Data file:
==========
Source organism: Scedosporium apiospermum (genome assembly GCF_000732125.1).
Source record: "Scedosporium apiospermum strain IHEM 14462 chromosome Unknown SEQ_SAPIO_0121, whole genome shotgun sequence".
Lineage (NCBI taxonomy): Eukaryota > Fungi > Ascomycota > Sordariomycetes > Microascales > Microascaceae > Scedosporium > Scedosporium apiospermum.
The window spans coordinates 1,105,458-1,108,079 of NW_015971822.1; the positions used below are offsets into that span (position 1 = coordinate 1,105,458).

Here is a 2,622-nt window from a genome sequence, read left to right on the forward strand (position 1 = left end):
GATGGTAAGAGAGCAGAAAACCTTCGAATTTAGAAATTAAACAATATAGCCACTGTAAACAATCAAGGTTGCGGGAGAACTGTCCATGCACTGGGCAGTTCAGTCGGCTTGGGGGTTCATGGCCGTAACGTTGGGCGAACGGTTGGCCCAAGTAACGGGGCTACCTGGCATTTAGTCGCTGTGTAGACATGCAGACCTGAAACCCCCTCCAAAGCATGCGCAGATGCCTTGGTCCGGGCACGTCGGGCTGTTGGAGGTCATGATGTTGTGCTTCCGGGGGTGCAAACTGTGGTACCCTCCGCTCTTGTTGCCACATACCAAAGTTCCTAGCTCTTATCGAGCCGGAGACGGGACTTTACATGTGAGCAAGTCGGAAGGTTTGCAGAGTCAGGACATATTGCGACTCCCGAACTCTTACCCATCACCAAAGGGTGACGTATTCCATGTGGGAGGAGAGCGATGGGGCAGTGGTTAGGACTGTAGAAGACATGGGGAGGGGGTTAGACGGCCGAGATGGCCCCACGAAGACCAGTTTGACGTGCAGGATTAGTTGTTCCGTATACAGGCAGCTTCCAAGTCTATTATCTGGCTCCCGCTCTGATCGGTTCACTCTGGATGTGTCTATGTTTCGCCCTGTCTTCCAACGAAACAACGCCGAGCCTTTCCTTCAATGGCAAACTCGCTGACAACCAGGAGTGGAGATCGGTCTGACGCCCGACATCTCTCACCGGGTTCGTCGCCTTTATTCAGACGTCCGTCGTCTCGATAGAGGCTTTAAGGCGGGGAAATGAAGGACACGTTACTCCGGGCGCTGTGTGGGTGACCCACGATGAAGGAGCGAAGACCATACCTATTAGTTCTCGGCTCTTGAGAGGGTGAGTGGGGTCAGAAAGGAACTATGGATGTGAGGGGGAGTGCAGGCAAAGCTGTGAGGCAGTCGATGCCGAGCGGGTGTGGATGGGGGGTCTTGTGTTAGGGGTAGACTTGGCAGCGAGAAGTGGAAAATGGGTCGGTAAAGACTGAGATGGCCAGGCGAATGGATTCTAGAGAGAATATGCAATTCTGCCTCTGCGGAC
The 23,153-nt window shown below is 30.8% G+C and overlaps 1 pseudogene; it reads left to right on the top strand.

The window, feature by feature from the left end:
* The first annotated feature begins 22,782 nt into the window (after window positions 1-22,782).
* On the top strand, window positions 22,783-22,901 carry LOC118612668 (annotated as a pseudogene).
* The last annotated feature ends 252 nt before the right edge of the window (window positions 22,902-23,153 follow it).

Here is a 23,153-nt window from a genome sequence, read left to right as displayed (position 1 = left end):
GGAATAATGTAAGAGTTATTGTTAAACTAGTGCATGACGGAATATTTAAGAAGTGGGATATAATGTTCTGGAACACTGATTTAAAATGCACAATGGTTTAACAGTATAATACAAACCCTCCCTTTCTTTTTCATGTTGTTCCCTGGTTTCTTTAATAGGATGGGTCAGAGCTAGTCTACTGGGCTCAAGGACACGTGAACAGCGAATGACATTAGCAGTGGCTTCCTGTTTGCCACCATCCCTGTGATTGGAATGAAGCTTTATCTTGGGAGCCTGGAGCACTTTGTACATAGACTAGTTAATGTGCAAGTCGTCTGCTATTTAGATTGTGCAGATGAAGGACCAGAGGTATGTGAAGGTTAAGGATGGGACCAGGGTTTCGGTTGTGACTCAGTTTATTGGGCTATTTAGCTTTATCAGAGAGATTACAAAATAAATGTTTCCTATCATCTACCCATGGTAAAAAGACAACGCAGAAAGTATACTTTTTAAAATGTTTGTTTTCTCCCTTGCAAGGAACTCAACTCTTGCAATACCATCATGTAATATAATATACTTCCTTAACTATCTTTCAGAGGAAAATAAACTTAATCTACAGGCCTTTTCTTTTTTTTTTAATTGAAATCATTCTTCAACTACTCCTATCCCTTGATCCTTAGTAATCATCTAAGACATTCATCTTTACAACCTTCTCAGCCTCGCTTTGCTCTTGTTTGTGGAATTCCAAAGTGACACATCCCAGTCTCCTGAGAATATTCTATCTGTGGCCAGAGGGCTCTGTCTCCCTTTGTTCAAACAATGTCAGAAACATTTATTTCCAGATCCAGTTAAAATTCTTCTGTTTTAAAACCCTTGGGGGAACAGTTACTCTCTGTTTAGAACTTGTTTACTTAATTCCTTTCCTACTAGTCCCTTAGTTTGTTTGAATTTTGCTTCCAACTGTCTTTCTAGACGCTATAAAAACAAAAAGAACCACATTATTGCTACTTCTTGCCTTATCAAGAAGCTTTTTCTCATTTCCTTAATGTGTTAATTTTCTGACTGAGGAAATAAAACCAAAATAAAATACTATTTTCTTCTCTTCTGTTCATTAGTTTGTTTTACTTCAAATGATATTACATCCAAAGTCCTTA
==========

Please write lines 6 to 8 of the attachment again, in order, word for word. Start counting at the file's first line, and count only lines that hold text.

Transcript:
GATGGTAAGAGAGCAGAAAACCTTCGAATTTAGAAATTAAACAATATAGCCACTGTAAACAATCAAGGTTGCGGGAGAACTGTCCATGCACTGGGCAGTTCAGTCGGCTTGGGGGTTCATGGCCGTAACGTTGGGCGAACGGTTGGCCCAAGTAACGGGGCTACCTGGCATTTAGTCGCTGTGTAGACATGCAGACCTGAAACCCCCTCCAAAGCATGCGCAGATGCCTTGGTCCGGGCACGTCGGGCTGTTGGAGGTCATGATGTTGTGCTTCCGGGGGTGCAAACTGTGGTACCCTCCGCTCTTGTTGCCACATACCAAAGTTCCTAGCTCTTATCGAGCCGGAGACGGGACTTTACATGTGAGCAAGTCGGAAGGTTTGCAGAGTCAGGACATATTGCGACTCCCGAACTCTTACCCATCACCAAAGGGTGACGTATTCCATGTGGGAGGAGAGCGATGGGGCAGTGGTTAGGACTGTAGAAGACATGGGGAGGGGGTTAGACGGCCGAGATGGCCCCACGAAGACCAGTTTGACGTGCAGGATTAGTTGTTCCGTATACAGGCAGCTTCCAAGTCTATTATCTGGCTCCCGCTCTGATCGGTTCACTCTGGATGTGTCTATGTTTCGCCCTGTCTTCCAACGAAACAACGCCGAGCCTTTCCTTCAATGGCAAACTCGCTGACAACCAGGAGTGGAGATCGGTCTGACGCCCGACATCTCTCACCGGGTTCGTCGCCTTTATTCAGACGTCCGTCGTCTCGATAGAGGCTTTAAGGCGGGGAAATGAAGGACACGTTACTCCGGGCGCTGTGTGGGTGACCCACGATGAAGGAGCGAAGACCATACCTATTAGTTCTCGGCTCTTGAGAGGGTGAGTGGGGTCAGAAAGGAACTATGGATGTGAGGGGGAGTGCAGGCAAAGCTGTGAGGCAGTCGATGCCGAGCGGGTGTGGATGGGGGGTCTTGTGTTAGGGGTAGACTTGGCAGCGAGAAGTGGAAAATGGGTCGGTAAAGACTGAGATGGCCAGGCGAATGGATTCTAGAGAGAATATGCAATTCTGCCTCTGCGGAC
The 23,153-nt window shown below is 30.8% G+C and overlaps 1 pseudogene; it reads left to right on the top strand.

The window, feature by feature from the left end: